“Windows User Account Control (UAC) allows a program to elevate its privileges to perform a task under administrator-level permissions by prompting the user for confirmation. The impact to the user ranges from denying the operation under high enforcement to allowing the user to perform the action if they are in the local administrators group and click through the prompt or allowing them to enter an administrator password to complete the action.”
“If the UAC protection level of a computer is set to anything but the highest level, certain Windows programs are allowed to elevate privileges or execute some elevated COM objects without prompting the user through the UAC notification box.”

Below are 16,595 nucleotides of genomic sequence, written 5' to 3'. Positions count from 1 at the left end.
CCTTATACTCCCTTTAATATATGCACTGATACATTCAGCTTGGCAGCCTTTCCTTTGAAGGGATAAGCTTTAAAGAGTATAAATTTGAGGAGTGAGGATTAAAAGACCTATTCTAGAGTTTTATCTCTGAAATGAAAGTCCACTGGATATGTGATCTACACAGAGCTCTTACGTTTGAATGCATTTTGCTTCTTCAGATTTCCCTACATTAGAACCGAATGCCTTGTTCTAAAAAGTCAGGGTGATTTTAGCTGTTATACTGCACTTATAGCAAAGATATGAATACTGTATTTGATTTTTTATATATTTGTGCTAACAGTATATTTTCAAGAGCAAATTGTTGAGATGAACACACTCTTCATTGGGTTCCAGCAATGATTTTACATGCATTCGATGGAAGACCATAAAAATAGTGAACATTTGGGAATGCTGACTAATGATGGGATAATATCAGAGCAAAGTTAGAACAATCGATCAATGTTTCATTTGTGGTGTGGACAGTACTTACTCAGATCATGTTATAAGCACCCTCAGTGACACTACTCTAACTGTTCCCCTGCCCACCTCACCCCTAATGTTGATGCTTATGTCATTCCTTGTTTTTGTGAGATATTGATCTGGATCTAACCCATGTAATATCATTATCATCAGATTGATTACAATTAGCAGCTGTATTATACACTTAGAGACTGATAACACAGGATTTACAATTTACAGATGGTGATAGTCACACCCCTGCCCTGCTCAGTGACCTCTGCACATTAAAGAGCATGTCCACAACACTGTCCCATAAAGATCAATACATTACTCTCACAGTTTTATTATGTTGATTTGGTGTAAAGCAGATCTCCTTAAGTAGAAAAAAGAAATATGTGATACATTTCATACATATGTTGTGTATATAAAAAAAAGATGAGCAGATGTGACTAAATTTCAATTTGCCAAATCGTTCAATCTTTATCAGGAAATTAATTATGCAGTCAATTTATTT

In essence malware typically wouldn’t run as an Administrator automatically, as it would first need to prompt the user through UAC; however, through certain methods we can leverage applications set to automatically elevate to execute our payload as an administrator.
Bypass User Account Control Analysis
RED TEAM: ATTACK
In the below example we have modified a registry key which event viewer looks for whenever a user runs event viewer. By doing this EventViewer loads our payload with the highest available privileges to a user without the need to have it load a specially crafted DLL.
The end result is that we have been able to leverage Event Viewer to run our payload with elevated privileges.
BLUE TEAM: DEFEND
Looking at our event logs we can clearly see the registry command used to allow us to perform this, in addition to the unusual parent process spawning our payload.
More popular methods of bypassing UAC can be found through the UACME Project